The farm would like to congratulate Bree Robinette and her supportive parents Pete and Jessica, on their purchase of Cape Kimberly (Bella). It’s a perfect fit and are very talented together. Bella and Bree will be working under Pan American Gold Medalist Michael Pollard!
I have to admit that this filly makes my job so easy. She appears to have been doing this all her life, when it’s really her first outing away from the farm. It says a lot about her training and what her future will be! Very suitable for a professional or experienced amateur.
The Area 3 Championships were held at Poplar Place Farm in Hamilton, GA. The show grounds along with gorgeous stadium fences and fresh cross country design were absolutely perfect.
Louis had a great outing and massively improved overall from his placing and performance in 2018. He was a superstar and really proved himself over a true championship cross country course. We finished our division in 5th and was a solid performance to be qualified for the American Eventing Championships (AEC’s) held in my home town of Lexington, KY. The Kentucky Horse Park is quite a jaw dropper.
A box showed up at the farm gate and it was from the Jockey Club. Eor The Terrific (Lou) was recognized as 2018 National Performance Reserve Champion for the Thoroughbred Incentive Program at Training Level Eventing. The award means a lot in so many ways and is important in confirming what we already know about Thoroughbreds. They’re amazing. GO Thoroughbred! GO BIG LOU!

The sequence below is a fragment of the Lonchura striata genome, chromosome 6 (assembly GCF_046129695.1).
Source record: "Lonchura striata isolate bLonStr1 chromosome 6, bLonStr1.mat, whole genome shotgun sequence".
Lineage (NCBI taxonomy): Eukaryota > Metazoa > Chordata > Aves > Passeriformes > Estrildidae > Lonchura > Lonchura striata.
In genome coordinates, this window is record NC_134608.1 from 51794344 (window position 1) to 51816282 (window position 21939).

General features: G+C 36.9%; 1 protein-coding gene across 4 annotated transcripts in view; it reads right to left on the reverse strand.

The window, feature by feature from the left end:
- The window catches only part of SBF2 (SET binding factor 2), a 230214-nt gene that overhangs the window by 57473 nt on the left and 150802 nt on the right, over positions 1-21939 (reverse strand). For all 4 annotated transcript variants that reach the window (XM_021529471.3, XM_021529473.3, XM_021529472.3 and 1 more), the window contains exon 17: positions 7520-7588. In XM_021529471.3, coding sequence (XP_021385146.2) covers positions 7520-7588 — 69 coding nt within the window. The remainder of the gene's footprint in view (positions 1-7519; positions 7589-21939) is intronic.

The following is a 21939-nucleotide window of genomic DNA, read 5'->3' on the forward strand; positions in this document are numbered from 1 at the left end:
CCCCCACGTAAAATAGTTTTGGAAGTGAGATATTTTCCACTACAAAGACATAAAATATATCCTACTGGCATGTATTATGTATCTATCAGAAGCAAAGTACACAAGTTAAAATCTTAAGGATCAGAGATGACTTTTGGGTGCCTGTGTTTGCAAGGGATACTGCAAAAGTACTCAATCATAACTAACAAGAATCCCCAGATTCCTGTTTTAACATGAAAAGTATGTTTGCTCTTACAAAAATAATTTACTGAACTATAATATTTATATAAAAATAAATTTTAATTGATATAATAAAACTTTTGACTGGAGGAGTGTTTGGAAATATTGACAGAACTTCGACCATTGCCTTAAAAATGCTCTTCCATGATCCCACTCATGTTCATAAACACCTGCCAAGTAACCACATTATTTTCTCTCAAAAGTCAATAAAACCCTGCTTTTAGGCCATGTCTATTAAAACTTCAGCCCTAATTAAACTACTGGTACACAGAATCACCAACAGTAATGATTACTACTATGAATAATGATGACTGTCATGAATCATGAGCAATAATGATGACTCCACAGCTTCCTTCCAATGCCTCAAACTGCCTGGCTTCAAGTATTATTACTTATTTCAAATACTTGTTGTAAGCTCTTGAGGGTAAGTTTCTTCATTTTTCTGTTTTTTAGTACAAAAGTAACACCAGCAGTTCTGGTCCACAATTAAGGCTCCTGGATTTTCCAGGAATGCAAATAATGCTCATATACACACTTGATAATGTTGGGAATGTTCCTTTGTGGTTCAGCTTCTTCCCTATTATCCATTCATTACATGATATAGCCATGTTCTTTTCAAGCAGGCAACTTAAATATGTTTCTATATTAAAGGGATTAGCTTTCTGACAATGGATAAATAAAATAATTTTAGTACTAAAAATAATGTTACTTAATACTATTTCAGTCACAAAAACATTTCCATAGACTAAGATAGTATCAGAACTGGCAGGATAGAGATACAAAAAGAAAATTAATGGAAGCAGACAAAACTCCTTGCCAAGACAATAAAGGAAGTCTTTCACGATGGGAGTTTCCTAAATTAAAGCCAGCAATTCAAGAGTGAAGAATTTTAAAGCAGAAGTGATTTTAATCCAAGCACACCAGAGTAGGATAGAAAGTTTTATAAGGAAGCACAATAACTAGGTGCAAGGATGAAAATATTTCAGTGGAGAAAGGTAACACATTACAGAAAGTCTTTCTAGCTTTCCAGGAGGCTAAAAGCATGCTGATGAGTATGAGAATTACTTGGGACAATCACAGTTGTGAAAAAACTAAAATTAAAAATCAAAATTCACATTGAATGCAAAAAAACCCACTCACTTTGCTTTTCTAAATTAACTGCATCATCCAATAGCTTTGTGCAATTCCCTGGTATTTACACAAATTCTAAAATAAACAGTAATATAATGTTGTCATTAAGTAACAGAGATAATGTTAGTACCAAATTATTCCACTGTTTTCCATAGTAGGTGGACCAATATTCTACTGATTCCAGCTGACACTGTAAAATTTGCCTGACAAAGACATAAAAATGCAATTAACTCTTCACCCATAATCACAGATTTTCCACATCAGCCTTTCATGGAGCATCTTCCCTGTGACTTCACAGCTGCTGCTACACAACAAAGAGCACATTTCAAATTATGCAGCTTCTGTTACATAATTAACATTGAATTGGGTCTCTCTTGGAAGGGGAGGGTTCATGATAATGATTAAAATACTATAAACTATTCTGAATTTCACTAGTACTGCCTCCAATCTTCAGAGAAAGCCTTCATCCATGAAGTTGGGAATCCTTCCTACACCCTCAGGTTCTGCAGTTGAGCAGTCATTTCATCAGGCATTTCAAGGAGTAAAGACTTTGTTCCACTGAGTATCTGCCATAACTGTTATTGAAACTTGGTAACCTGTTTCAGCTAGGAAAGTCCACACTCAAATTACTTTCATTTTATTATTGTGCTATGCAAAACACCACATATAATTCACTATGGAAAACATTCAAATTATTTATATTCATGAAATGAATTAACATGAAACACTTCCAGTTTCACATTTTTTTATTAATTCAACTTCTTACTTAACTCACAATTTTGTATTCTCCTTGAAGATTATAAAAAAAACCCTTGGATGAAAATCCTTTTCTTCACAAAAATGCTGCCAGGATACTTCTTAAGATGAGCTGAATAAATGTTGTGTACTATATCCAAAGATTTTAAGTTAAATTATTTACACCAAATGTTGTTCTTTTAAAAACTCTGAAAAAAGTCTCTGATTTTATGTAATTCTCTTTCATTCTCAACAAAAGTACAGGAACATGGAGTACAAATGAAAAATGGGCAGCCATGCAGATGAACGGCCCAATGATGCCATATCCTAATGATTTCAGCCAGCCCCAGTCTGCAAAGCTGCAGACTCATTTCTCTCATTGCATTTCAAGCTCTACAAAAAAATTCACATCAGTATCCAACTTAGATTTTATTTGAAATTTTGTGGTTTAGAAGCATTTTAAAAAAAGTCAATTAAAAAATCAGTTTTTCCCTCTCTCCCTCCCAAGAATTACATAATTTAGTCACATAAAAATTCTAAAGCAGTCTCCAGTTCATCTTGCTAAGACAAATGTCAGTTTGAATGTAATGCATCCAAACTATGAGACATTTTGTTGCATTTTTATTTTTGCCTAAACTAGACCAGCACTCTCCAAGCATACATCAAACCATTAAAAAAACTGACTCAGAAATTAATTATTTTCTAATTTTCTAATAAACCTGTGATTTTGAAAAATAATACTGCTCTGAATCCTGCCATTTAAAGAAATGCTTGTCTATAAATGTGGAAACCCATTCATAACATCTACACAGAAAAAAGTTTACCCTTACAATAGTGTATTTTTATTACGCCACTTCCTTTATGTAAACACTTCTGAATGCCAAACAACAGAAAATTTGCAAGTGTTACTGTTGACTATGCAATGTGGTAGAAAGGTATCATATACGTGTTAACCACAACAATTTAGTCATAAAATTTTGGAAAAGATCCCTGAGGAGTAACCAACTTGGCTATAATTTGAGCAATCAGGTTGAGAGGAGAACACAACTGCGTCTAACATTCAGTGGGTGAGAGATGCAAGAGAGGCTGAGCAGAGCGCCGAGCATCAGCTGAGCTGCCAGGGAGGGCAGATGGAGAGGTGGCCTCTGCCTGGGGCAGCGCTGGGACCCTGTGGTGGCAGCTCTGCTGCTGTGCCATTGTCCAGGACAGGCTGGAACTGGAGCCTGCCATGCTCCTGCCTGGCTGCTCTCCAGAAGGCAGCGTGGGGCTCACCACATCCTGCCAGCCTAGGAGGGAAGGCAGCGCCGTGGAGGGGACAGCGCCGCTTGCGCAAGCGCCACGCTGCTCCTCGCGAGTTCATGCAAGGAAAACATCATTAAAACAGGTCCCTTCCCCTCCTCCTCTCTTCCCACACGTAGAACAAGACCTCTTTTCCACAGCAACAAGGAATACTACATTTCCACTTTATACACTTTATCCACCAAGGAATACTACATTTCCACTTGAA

Our friends at 4 Props Aerial, LLC were at Chattahoochee Hills Horse Trials shooting video of competitors on cross-country. Watch Lou (Eor the Terrific) and I ride around the Training course with a bird’s-eye view.
Contact 4 Props Aerial for all your drone video needs, from schooling sessions for educational benefit, to real estate marketing.
The farm is pleased to announce the sale of I’m Thirtynine (Vinny) to J. Ramsey of Louisville, Kentucky. It is absolutely THE perfect match; where Vinny will go on and begin 2019 Eventing. He’s headed to the Ocala Jockey Club for the winter, then back to the sweet Blue Grass state.
Little Kentucky Farm is over-the-moon happy for Des and his new owner Mary Quarles of Ketchen Place Farm in South Carolina. Mary recently lost her Thoroughbred stallion, and the addition of Des to her breeding shed cushions the loss she feels. Des has an impressive pedigree, with an emphasis of English and Irish blood. His affectionate personality and professional temperament will make for a promising addition to Ketchen Place Farm.
Congratulations to Evera Premo on the purchase of At The Grande. The farm will continue to work with Georgio and Evera and help them develop their partnership. Its going to be an exciting journey with many years of happiness.
Today’s society where everything and anything is designed for immediate satisfaction, with little to none sweat equity, ask yourself if you have what it takes to develop a young prospect. I’m inclined to believe sweat equity is of bygone days. I’ve noticed in particular over the past 10 years of self-proclaimed experts and Generation X’ers who buy an inexpensive Thoroughbred and then rush through it’s training and completely ruin their chance of becoming a decent riding horse. Then there are those who lack drive, ambition and just plain ol’ horsemanship skills to train a green horse because of their overwhelming need to avoid any physical labor what-so-ever.